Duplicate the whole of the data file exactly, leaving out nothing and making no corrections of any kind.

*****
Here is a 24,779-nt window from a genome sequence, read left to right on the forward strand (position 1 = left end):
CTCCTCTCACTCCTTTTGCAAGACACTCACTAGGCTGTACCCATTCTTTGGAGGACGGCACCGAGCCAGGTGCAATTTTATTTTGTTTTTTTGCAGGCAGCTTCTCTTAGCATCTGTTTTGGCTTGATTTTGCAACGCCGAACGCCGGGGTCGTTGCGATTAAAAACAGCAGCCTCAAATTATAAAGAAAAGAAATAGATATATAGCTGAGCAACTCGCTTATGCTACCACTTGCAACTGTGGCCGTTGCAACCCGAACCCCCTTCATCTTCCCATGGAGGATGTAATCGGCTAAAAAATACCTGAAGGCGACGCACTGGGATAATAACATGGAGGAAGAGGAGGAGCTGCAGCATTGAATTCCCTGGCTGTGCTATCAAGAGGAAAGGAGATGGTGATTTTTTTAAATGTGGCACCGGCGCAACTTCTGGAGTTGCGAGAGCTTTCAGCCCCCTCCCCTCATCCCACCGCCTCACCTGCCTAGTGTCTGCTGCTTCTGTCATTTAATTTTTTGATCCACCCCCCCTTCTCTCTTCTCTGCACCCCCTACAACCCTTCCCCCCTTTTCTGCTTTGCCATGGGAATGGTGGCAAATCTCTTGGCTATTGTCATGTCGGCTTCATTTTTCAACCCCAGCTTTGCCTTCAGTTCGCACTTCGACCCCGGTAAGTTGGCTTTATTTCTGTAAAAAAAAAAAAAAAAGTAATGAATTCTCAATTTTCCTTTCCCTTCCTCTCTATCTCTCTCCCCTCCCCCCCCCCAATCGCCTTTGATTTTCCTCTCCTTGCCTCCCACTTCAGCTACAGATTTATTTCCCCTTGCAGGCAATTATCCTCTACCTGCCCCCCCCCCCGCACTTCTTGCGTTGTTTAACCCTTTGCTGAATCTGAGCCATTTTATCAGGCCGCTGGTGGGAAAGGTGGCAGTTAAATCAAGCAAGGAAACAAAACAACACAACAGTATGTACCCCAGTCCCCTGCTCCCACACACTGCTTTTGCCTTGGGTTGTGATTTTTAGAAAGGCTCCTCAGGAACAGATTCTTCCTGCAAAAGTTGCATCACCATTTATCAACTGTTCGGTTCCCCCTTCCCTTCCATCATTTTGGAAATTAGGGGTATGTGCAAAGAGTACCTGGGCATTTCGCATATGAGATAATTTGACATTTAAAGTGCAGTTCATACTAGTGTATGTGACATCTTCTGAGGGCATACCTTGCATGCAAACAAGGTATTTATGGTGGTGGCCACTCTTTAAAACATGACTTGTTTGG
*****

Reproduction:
Here is a 24,779-nt window from a genome sequence, read left to right on the forward strand (position 1 = left end):
CTCCTCTCACTCCTTTTGCAAGACACTCACTAGGCTGTACCCATTCTTTGGAGGACGGCACCGAGCCAGGTGCAATTTTATTTTGTTTTTTTGCAGGCAGCTTCTCTTAGCATCTGTTTTGGCTTGATTTTGCAACGCCGAACGCCGGGGTCGTTGCGATTAAAAACAGCAGCCTCAAATTATAAAGAAAAGAAATAGATATATAGCTGAGCAACTCGCTTATGCTACCACTTGCAACTGTGGCCGTTGCAACCCGAACCCCCTTCATCTTCCCATGGAGGATGTAATCGGCTAAAAAATACCTGAAGGCGACGCACTGGGATAATAACATGGAGGAAGAGGAGGAGCTGCAGCATTGAATTCCCTGGCTGTGCTATCAAGAGGAAAGGAGATGGTGATTTTTTTAAATGTGGCACCGGCGCAACTTCTGGAGTTGCGAGAGCTTTCAGCCCCCTCCCCTCATCCCACCGCCTCACCTGCCTAGTGTCTGCTGCTTCTGTCATTTAATTTTTTGATCCACCCCCCCTTCTCTCTTCTCTGCACCCCCTACAACCCTTCCCCCCTTTTCTGCTTTGCCATGGGAATGGTGGCAAATCTCTTGGCTATTGTCATGTCGGCTTCATTTTTCAACCCCAGCTTTGCCTTCAGTTCGCACTTCGACCCCGGTAAGTTGGCTTTATTTCTGTAAAAAAAAAAAAAAAAGTAATGAATTCTCAATTTTCCTTTCCCTTCCTCTCTATCTCTCTCCCCTCCCCCCCCCCAATCGCCTTTGATTTTCCTCTCCTTGCCTCCCACTTCAGCTACAGATTTATTTCCCCTTGCAGGCAATTATCCTCTACCTGCCCCCCCCCCCGCACTTCTTGCGTTGTTTAACCCTTTGCTGAATCTGAGCCATTTTATCAGGCCGCTGGTGGGAAAGGTGGCAGTTAAATCAAGCAAGGAAACAAAACAACACAACAGTATGTACCCCAGTCCCCTGCTCCCACACACTGCTTTTGCCTTGGGTTGTGATTTTTAGAAAGGCTCCTCAGGAACAGATTCTTCCTGCAAAAGTTGCATCACCATTTATCAACTGTTCGGTTCCCCCTTCCCTTCCATCATTTTGGAAATTAGGGGTATGTGCAAAGAGTACCTGGGCATTTCGCATATGAGATAATTTGACATTTAAAGTGCAGTTCATACTAGTGTATGTGACATCTTCTGAGGGCATACCTTGCATGCAAACAAGGTATTTATGGTGGTGGCCACTCTTTAAAACATGACTTGTTTGG